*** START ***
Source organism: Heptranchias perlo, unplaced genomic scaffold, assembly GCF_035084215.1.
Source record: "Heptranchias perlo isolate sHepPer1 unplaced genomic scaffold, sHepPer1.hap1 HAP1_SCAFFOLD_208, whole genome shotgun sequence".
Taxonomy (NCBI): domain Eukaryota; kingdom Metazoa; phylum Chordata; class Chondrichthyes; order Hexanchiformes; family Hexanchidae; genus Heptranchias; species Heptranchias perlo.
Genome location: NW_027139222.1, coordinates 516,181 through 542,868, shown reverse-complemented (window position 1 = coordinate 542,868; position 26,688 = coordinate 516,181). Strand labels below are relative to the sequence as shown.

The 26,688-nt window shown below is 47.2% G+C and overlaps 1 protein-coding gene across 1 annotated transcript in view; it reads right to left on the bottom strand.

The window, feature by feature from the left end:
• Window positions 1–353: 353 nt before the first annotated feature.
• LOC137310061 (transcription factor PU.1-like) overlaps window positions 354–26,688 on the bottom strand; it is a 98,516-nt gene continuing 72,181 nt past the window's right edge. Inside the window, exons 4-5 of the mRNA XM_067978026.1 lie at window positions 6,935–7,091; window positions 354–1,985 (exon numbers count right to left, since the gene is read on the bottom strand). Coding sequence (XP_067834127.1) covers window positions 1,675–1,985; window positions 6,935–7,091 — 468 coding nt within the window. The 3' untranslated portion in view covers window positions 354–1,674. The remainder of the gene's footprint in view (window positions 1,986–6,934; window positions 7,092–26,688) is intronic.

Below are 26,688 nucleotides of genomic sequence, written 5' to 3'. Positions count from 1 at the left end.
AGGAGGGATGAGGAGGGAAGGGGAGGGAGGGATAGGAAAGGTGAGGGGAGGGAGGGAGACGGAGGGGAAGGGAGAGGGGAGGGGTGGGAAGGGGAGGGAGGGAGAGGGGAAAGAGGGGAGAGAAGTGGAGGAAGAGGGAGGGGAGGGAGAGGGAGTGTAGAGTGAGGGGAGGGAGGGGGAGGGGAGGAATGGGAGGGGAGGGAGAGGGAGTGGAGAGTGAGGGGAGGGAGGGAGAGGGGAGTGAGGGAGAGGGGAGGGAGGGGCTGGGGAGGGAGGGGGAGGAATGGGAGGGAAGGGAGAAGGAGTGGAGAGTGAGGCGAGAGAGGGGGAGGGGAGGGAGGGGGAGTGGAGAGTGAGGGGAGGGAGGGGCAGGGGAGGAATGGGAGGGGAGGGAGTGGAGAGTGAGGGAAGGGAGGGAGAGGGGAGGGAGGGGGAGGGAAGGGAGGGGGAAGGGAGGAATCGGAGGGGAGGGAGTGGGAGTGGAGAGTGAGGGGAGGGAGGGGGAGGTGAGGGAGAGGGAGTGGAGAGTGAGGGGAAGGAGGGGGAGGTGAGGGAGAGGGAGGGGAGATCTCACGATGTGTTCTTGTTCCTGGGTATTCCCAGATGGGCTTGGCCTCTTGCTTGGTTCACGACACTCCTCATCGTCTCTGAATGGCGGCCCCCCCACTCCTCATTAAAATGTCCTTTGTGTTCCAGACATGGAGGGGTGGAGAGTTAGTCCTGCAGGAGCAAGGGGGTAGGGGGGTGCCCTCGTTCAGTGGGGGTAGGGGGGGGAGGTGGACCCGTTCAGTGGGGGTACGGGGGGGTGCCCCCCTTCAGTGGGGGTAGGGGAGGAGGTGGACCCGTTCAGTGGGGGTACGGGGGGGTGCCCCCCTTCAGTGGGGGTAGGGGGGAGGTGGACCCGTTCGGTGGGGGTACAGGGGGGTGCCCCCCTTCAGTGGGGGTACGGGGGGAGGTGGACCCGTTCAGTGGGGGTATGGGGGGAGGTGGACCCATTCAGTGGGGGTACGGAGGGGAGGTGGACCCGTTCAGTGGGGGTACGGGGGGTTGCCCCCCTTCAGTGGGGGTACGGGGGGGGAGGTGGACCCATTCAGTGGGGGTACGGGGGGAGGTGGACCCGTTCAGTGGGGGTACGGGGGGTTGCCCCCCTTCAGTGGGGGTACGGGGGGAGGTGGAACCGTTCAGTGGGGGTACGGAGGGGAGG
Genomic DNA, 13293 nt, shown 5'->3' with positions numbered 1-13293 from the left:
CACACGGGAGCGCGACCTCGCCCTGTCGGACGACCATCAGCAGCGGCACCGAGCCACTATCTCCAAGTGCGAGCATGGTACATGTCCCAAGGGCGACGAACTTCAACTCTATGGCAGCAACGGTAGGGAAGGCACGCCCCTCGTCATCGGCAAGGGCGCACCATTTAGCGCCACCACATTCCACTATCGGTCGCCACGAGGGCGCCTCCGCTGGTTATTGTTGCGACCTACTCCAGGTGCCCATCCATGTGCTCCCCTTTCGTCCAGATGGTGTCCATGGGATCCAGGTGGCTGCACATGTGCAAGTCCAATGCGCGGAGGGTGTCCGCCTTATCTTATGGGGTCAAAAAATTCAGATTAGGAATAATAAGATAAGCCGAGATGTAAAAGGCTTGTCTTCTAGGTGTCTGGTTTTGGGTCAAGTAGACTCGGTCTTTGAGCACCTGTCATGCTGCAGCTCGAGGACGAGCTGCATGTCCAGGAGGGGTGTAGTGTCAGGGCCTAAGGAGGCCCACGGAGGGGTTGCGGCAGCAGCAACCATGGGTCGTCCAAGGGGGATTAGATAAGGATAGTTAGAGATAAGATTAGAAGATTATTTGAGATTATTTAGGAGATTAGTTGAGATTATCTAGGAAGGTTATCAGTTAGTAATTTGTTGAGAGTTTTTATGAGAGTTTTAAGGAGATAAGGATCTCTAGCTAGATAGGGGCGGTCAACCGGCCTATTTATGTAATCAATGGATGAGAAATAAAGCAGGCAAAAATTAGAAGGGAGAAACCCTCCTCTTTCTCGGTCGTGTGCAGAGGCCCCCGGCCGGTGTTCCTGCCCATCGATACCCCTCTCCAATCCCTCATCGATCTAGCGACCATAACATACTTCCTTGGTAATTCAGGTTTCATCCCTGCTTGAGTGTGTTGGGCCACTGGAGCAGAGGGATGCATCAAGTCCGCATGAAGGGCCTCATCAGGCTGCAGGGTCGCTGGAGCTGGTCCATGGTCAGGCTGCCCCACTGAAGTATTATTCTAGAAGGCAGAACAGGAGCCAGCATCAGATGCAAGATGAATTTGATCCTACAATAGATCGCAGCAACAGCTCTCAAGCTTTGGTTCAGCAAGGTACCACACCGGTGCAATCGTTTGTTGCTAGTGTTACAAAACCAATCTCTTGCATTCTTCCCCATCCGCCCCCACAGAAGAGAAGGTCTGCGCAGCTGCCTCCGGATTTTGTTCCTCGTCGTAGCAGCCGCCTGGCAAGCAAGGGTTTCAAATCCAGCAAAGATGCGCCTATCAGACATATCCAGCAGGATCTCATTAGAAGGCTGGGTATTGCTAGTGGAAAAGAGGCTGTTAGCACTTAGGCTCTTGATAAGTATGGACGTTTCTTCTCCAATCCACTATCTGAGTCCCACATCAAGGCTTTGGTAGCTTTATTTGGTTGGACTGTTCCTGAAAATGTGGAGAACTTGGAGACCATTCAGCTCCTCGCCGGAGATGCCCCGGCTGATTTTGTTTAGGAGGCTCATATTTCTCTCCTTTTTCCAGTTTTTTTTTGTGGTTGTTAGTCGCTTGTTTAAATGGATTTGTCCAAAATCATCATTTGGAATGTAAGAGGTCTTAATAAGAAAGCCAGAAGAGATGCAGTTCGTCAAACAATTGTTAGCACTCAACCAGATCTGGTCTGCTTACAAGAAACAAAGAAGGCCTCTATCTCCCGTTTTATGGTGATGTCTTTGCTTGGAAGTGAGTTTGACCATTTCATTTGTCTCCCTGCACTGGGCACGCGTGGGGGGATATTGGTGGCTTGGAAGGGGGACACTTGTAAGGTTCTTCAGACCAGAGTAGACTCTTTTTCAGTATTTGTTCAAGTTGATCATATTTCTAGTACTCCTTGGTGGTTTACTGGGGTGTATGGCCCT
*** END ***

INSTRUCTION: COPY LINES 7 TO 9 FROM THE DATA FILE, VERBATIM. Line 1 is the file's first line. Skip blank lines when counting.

• Window positions 1–353: 353 nt before the first annotated feature.
• LOC137310061 (transcription factor PU.1-like) overlaps window positions 354–26,688 on the bottom strand; it is a 98,516-nt gene continuing 72,181 nt past the window's right edge. Inside the window, exons 4-5 of the mRNA XM_067978026.1 lie at window positions 6,935–7,091; window positions 354–1,985 (exon numbers count right to left, since the gene is read on the bottom strand). Coding sequence (XP_067834127.1) covers window positions 1,675–1,985; window positions 6,935–7,091 — 468 coding nt within the window. The 3' untranslated portion in view covers window positions 354–1,674. The remainder of the gene's footprint in view (window positions 1,986–6,934; window positions 7,092–26,688) is intronic.

Below are 26,688 nucleotides of genomic sequence, written 5' to 3'. Positions count from 1 at the left end.